Jennifer DeCoste-Lopez is a final-year Stanford medical student applying to residency in Pediatrics this year. She was born and raised in Kentucky and went to college at Harvard. She currently splits her time between clinical rotations, developing a new curriculum in end-of-life care, and caring for her young daughter.

Photo courtesy of Jennifer DeCoste-Lopez

9 Responses to “ The woman in the elevator: dealing with death in medical training ”

  1. N. Wood Says:

    What a wonderful ‘blog’ especially from a hospital that has on their staff one of the greatest doctors; a person who guided me through the process of healing physically with the same kind of compassion. He was not at Stanford during that time but I am sure you, Jennifer, will reap the benefit of his caring, skillful, knowledgeable sense of academia…

  2. Russie Says:

    Thank you. Sometimes as a patient we forget how difficult it is for the doctor, for you. I only have to hear my diagnosis once. You have to repeat those awful words over and over to so many. I live with my disease, you live with the diseases of hundreds of people. Thank you for what you do from all of us patients. We couldn’t make it without you.

  3. Allison Truong Says:

    This was beautiful and brought tears to my eyes. It really brings out the true emotions that are inside us all as medical professionals, when we are deeply affected by our patients. I am conflicted everyday as I try to find better ways to cope with my emotions so that I can help my patients cope with theirs. Its a reward and blessing to be rewarded with this humbling responsibility, to take care of a person, their families, and their loved ones. Thanks for sharing Jennifer.

  4. Nicole Bergeron Says:

    Jennifer thanks for sharing these painful stories and insights. As a parent of a child resuscitated at birth at LPCH and then whisked to the NICU, it is amazing how haunting all of these images remain. This daughter of mine is now a thriving pre-teen, baller, actor…but the years at Packard cast a long shadow and took tread off my tires. Even as an infant she would remark and grimace when she saw the trees on Welch Road, “I don’t like these trees Mommy,” it was her way of noting that we were almost at the hospital. Still one of the simplest acts of kindness resonates with me to this day: some Stanford/LPCH–scrub wearing person saw us in the belly of the beast as we walked around trying to generate sweat on my 2 year old’s arm for a CF test…he stopped us in the hall and bent down and said, “Aren’t you the most adorable little girl!” He smiled, left and I never saw him again but that interaction got me through that day. I will never forget the combination of excellent care and compassion we got at Packard. Thanks for your part in it.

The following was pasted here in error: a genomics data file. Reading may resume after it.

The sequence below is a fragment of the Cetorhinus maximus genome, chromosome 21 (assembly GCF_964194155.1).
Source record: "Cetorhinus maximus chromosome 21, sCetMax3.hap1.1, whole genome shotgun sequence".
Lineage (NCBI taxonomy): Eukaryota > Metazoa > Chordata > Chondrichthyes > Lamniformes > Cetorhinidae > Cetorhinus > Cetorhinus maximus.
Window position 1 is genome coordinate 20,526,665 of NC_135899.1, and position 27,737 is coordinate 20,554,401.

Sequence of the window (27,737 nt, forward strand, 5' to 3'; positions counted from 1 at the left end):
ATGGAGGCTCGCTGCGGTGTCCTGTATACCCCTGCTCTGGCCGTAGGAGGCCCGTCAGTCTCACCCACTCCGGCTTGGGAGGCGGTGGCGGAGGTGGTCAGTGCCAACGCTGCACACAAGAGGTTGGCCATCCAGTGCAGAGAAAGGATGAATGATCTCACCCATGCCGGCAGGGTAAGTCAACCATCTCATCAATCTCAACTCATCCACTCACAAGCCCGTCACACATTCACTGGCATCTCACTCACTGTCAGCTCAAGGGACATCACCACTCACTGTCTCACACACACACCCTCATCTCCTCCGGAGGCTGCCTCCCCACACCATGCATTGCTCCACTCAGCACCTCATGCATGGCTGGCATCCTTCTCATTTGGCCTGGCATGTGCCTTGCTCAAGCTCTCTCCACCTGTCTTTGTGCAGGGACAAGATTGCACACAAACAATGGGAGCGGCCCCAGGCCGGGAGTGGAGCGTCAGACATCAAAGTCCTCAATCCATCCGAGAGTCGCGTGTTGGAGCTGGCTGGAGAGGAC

5. Jai Madhok Says:

    Such a beautiful piece Jenn! This piece captures the essence of why it is so hard to describe the impact that patients can have on someone. Diagnoses and names fade away but the look in someone’s eyes and the moments one shares with patients and their families can’t be forgotten.

  6. Rachna Says:

    Thank you Jennifer for sharing your story. I have experienced numerous encounters of kindness at Stanford Hospital by Doctors/Nurses/helpers. You are strong. And you are meant to be where you are to guide and support us and for that we will be eternally grateful.

  7. Manji Sekhon Says:

    Jennifer, i am so glad you shared your feelings with the world. I work in IT and have been trying to instill the work/life balance for a long time in my profession. Reminding people that we are not robots and we have feelings and it’s the compassion that makes us perform better at the work place. We cannot and should not try to detach ourselves from personal life at work but to find a balance – looks like you are already doing it. Each of us has a different way of coping with situations in our lives, and we must not lose that skill by acting like robots at work. I understand that your profession is very different than mine and much more challenging, but this gives me hope that the next generation will not suffer trying to live dual personalities.

  8. Donna Williams Says:

    Thank you for sharing this difficult haunting day and bringing it out into the light of the garden metaphorically. It illuminates the subtle yet enormous compassion of the human experience, no matter what your role, we can all support each other through difficult days.

  9. kurt kennedy Says:

    Thanks Jen….. Kurt